This article appeared online at TheNewAmerican.com on Wednesday, August 4, 2021:
The Supreme Court has accepted 52 amici curiae (friend of the court) briefs in New York State Rifle & Pistol Association’s lawsuit against New York’s superintendent of state police, Keith Corlett. Nearly all of them focus on a particular part of the case that the justices might otherwise miss during the deliberations scheduled to begin in October.
One of them, however, focuses directly on the personal and intimate pain suffered by innocents, especially innocent people of color — black and Hispanic — who transgressed, often without knowing it, New York City’s draconian and unconstitutional limits on their right to keep and bear arms.
The brief, presented by the Black Attorneys of Legal Aid, or BALA, a group formed in 2017 to defend innocents against laws such as New York’s, makes the case that not only do New York’s gun-control laws prevent law-abiding citizens from obtaining permission to keep and bear firearms outside their homes, they are being used primarily against people of color. BALA presents six cases. We will look closely at just one of them here.
BALA summarizes its argument:
The … Second Amendment affords the people “the right to keep and bear arms.”Despite the clear text and this Court’s precedents [McDonald and Heller], New York’s licensing regime does the opposite.
It deprives everyone of that right, only returning it to those select few who manage to first secure a firearm license from the police.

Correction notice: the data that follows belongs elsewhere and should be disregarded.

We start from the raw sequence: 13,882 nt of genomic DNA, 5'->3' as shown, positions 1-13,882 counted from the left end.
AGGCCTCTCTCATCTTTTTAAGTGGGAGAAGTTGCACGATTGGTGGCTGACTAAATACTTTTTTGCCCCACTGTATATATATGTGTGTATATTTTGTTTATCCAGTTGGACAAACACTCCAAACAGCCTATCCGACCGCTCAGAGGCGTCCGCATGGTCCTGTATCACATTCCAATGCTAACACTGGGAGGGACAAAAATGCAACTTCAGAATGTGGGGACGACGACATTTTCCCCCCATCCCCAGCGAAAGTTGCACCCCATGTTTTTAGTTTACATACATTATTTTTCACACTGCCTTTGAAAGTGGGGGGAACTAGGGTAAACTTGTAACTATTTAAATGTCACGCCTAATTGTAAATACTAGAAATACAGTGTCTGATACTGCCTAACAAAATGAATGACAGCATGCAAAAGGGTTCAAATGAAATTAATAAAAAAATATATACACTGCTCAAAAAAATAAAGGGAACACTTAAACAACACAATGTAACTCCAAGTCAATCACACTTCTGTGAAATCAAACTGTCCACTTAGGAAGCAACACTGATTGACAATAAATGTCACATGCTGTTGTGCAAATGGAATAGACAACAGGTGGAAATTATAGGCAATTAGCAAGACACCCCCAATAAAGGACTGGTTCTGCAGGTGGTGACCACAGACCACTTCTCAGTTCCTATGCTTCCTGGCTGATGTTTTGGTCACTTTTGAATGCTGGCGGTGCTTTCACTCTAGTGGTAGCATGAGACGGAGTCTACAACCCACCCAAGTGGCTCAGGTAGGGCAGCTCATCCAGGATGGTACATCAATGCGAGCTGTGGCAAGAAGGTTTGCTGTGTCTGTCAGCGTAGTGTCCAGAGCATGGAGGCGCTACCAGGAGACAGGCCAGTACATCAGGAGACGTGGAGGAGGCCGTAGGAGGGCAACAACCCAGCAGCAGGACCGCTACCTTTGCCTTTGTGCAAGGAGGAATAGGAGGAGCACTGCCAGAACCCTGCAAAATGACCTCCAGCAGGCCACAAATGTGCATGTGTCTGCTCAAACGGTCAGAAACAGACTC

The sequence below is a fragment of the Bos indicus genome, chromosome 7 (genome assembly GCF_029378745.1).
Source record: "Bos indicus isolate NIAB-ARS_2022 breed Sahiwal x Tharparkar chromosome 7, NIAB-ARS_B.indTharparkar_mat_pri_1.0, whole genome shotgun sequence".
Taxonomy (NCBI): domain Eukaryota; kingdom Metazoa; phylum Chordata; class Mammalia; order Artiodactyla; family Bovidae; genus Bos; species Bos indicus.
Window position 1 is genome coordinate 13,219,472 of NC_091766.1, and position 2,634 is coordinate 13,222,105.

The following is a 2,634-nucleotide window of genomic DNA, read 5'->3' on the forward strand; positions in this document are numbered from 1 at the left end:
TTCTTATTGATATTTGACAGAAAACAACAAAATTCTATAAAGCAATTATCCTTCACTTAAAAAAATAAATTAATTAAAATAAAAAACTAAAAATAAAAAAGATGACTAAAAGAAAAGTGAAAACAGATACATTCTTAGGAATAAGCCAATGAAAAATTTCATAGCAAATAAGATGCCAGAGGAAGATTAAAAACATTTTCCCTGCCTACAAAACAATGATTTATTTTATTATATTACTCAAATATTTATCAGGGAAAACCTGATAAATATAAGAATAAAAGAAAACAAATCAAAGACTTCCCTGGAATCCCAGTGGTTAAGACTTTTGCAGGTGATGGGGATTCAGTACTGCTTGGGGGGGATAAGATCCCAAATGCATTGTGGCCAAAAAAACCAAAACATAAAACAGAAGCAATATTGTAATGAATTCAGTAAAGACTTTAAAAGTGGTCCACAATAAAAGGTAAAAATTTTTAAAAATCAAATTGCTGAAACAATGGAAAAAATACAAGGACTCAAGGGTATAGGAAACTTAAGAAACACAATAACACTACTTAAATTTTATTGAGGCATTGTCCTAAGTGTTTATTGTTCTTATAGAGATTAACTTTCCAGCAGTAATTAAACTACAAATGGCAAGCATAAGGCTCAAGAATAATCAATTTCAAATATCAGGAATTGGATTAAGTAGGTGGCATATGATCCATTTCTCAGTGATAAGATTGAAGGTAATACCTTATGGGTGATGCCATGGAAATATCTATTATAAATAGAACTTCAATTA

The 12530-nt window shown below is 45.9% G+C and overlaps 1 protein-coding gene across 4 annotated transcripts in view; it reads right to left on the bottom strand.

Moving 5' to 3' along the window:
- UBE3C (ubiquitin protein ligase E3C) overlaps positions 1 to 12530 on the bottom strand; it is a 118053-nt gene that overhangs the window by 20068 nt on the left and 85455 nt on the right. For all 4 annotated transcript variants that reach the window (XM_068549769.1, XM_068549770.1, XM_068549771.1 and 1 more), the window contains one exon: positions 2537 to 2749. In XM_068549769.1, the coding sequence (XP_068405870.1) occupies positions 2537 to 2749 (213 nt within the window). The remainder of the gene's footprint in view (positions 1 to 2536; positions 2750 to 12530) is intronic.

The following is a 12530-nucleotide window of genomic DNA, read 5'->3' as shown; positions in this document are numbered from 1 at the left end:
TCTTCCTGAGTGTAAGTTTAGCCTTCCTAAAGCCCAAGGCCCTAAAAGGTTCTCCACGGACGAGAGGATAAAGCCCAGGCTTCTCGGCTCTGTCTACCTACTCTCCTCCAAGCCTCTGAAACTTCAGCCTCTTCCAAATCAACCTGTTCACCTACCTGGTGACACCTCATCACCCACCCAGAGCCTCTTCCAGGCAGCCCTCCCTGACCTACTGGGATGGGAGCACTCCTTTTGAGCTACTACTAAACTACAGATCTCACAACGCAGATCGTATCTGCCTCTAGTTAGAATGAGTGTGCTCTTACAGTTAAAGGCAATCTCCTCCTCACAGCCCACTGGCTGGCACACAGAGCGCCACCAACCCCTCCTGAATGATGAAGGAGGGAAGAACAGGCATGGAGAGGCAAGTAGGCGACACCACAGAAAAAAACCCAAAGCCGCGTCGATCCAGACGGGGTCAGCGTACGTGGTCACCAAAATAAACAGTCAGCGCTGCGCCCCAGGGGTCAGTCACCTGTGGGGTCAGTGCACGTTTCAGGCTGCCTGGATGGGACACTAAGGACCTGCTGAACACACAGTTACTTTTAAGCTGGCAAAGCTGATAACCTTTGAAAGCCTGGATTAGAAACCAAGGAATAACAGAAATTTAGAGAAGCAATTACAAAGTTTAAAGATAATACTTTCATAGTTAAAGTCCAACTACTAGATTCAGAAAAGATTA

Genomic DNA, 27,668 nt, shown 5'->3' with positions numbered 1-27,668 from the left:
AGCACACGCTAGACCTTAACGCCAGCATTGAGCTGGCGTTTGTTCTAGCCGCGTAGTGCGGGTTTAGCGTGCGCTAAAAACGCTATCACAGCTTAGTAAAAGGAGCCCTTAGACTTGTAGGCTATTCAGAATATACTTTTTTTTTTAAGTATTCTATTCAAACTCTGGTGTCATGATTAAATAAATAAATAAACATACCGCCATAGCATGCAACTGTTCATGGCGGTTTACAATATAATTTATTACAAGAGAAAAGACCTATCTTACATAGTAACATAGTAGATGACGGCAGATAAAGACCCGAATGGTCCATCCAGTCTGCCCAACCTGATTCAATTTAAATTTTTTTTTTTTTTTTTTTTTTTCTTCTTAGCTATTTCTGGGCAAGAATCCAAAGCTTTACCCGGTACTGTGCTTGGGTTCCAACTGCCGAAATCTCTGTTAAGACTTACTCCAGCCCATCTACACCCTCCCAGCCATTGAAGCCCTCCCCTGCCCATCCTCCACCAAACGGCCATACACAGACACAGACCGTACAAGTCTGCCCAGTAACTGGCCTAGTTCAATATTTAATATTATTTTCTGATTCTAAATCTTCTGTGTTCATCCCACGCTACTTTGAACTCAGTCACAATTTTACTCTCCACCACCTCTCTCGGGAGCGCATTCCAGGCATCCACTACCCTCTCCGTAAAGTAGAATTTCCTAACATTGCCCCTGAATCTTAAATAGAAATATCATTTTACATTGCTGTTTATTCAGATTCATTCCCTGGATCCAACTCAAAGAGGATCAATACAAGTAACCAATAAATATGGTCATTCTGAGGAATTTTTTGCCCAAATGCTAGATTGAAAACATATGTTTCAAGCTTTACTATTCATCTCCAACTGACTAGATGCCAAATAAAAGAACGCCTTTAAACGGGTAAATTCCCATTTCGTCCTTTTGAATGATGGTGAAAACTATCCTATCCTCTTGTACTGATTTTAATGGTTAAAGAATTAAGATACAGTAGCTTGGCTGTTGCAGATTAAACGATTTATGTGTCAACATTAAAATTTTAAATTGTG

For everyone else, possession of a firearm is effectively a “violent felony,” punishable by 3½ to 15 years in prison.
New York’s licensing requirements criminalize the exercise of the fundamental Second Amendment right, with rare exceptions.
As a result, each year, we represent hundreds of indigent people whom New York criminally charges for exercising their right to keep and bear arms. For our clients, New York’s licensing regime renders the Second Amendment a legal fiction. Worse, virtually all our clients whom New York prosecutes for exercising their Second Amendment right are Black or Hispanic.
And that is no accident. New York enacted its firearm licensing requirements to criminalize gun ownership by racial and ethnic minorities. That remains the effect of its enforcement by police and prosecutors today.
The consequences for our clients are brutal. New York police have stopped, questioned, and frisked our clients on the streets. They have invaded our clients’ homes with guns drawn, terrifying them, their families, and their children.